Netanyahu is good for Obama
If in D.C. Bibi says 'two states for two peoples', Obama will have his first Israeli political achievement.
As Prime Minister Benjamin Netanyahu lands in Washington Sunday, he brings a valuable gift for U.S. President Barack Obama: new U.S. legitimacy in the Middle East. If Netanyahu says the right password at the White House gates - "two states for two peoples" - Obama will have his first Israeli political achievement. Then there will be no escaping attributing this ideological compromise to American pressure on Israel. If Netanyahu refuses to say the magic words, this will further thicken the alliance between Obama and the Arab and Muslim Mideast. No matter how we spin this summit, Obama will be the winner.
Since the days of Ronald Reagan through Bill Clinton and George W. Bush, U.S. foreign policy has been widely viewed as anti-Arab. The various administrations were perceived as "Jewish regimes" willing to bow to every Israeli caprice, with some arm-twisting by the Jewish lobby. Arab leaders would emerge from White House visits frustrated, having failed to convince the president to listen to their requests.
America's consistent UN veto for resolutions condemning Israel, its inability to force Israel to adhere to the road map, its opposition to talks with Syria, its support for the Second Lebanon War, and most of all its war in Iraq - all this drove the Arab world to regard the American-Israeli power couple as a single individual. This closeness created such deep antagonism against the U.S. that the September 11 attacks were met with understanding in many Arab communities. The Arab public regarded the U.S. as an illegitimate state, and Israel was the direct source of that de-legitimization.
In his first 100 days in office, Obama has been able to reverse that trend, at least in the diplomatic arena. His warm embrace of the Arab Peace Initiative, adoption of the two-state solution as the basis of his Mideast strategy, dialogue with Syria, calls for Israel to join the Nuclear Nonproliferation Treaty and treatment of the Israeli prime minister as one of equals all place Israel in a new position. But not Israel alone. Arab states are now willing to trust the U.S. For the first time in decades, Arab leaders are not being treated merely as charity cases, as weepers and wailers or bearers of inferior diplomatic status.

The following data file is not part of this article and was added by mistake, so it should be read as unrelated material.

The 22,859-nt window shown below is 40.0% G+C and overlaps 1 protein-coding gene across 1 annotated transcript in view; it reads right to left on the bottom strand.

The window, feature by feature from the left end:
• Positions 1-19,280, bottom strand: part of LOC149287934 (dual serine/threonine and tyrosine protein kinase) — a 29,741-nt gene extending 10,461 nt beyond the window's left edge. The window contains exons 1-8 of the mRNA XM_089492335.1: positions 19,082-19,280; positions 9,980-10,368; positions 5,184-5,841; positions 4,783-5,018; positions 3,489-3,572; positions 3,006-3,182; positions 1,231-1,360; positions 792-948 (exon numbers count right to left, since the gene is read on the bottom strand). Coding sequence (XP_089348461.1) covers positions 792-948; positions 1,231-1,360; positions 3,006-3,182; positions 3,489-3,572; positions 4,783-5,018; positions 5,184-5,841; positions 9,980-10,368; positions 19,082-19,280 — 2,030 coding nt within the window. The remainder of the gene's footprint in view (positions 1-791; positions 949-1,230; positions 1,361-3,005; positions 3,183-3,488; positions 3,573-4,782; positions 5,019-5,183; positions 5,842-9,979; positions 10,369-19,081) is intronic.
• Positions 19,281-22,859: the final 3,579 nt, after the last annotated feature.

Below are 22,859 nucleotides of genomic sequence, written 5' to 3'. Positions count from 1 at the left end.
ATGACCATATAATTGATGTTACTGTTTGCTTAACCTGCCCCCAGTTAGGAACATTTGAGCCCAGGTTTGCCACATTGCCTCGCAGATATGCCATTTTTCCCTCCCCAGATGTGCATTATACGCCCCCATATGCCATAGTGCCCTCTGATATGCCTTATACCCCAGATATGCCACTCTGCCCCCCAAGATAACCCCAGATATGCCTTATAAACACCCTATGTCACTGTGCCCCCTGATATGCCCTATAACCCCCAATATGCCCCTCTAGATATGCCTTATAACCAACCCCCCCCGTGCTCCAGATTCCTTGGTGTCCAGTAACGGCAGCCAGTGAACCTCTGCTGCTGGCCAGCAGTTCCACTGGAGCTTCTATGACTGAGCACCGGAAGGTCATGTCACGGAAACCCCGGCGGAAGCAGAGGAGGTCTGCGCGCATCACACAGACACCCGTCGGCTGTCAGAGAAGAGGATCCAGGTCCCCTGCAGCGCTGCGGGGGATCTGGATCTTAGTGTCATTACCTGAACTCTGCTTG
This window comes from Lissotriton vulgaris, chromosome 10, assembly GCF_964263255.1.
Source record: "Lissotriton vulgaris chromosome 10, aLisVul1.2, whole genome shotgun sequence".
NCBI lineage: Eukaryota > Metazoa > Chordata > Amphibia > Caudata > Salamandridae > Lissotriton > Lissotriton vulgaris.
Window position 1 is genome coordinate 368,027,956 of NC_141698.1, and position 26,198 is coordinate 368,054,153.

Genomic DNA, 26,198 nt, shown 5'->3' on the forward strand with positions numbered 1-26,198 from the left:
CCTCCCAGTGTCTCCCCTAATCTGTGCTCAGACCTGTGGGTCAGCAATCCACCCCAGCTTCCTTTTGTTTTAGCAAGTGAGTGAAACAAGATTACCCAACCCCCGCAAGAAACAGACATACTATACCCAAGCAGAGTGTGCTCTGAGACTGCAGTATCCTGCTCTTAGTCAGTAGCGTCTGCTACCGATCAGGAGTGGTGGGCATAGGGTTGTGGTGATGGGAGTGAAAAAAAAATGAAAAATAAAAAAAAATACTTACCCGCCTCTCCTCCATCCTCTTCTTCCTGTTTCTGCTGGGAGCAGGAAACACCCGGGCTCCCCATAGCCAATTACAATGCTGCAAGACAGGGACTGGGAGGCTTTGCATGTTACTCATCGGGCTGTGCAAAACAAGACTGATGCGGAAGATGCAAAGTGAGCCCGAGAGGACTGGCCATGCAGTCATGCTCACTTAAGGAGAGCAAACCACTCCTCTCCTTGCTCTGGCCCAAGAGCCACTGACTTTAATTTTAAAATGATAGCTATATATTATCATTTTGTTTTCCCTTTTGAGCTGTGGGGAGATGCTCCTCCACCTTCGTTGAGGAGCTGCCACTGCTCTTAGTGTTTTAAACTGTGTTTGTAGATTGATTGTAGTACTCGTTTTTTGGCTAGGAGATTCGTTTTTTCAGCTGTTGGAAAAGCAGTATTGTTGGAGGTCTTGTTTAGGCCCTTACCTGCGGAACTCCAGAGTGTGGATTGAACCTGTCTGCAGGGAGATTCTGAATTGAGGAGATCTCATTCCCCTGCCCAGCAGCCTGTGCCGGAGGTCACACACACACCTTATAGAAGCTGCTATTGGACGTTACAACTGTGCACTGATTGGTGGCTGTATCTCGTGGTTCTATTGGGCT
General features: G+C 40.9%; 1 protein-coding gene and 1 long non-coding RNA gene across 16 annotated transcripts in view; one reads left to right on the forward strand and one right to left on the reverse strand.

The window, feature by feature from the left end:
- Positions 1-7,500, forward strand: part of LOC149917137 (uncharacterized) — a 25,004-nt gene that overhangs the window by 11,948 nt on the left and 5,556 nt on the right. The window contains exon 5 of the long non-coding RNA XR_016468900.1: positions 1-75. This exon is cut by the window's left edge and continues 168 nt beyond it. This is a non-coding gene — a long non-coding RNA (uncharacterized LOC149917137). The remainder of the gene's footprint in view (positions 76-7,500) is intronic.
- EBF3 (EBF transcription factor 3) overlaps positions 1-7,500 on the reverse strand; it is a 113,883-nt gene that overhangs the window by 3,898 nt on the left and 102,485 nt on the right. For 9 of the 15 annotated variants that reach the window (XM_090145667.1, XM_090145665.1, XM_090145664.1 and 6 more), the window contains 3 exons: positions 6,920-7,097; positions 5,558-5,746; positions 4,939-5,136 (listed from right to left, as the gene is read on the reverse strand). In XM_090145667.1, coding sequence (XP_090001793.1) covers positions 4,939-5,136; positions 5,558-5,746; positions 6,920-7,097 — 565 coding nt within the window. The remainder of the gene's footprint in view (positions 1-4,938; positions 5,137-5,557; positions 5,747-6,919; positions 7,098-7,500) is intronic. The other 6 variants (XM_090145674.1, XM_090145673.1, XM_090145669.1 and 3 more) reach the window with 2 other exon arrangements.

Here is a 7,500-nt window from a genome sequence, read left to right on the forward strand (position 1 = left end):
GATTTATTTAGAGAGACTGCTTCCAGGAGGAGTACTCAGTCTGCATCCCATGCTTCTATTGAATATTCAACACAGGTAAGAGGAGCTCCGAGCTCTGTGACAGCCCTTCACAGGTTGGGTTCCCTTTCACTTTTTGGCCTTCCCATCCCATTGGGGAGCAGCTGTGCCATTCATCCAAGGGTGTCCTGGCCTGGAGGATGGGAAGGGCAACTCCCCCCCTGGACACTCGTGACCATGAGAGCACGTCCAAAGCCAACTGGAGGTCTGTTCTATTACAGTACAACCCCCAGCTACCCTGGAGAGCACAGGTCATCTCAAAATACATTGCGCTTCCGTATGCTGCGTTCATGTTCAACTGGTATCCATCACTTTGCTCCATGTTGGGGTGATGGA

One could, of course, start tearing one's hair out and panicking. But this time we are not seeing the well-worn zero-sum game, whereby everything good for the Arabs is bad for Israel and vice versa. America's new position and Obama's personal standing bear several important advantages for Israel. For example, U.S. policy toward Iran is not perceived as the result of Israeli pressure, but as coordinated with the Arab states and Europe. It is therefore received with greater legitimacy, so that even if dialogue with Tehran fails, an American response will not be viewed as another U.S.-Israeli move, but as regional policy, which will enjoy much wider support.
Radical Islamists, whether in Pakistan or Saudi Arabia, will struggle to bring in secular or nationalist supporters on the pretext of fighting the American enemy. Conversely, we can also expect the U.S. administration - which is basing its relations with the Arab states on diplomatic interests rather than the forced re-education missions of the Bush years - will also arouse less antagonism in everything related to adopting Western values.
How will this affect the peace process between Israel and the Arabs? As U.S. legitimacy grows in the region, the term "impartial mediator" will regain the legitimacy lost during the Clinton and Bush years. Such a mediator, naturally, needs partners, but when they are at least willing to sit down at the table, the mediator has a much greater chance of succeeding than when it is perceived as one-sided. That will be Washington's gift to the negotiating table.
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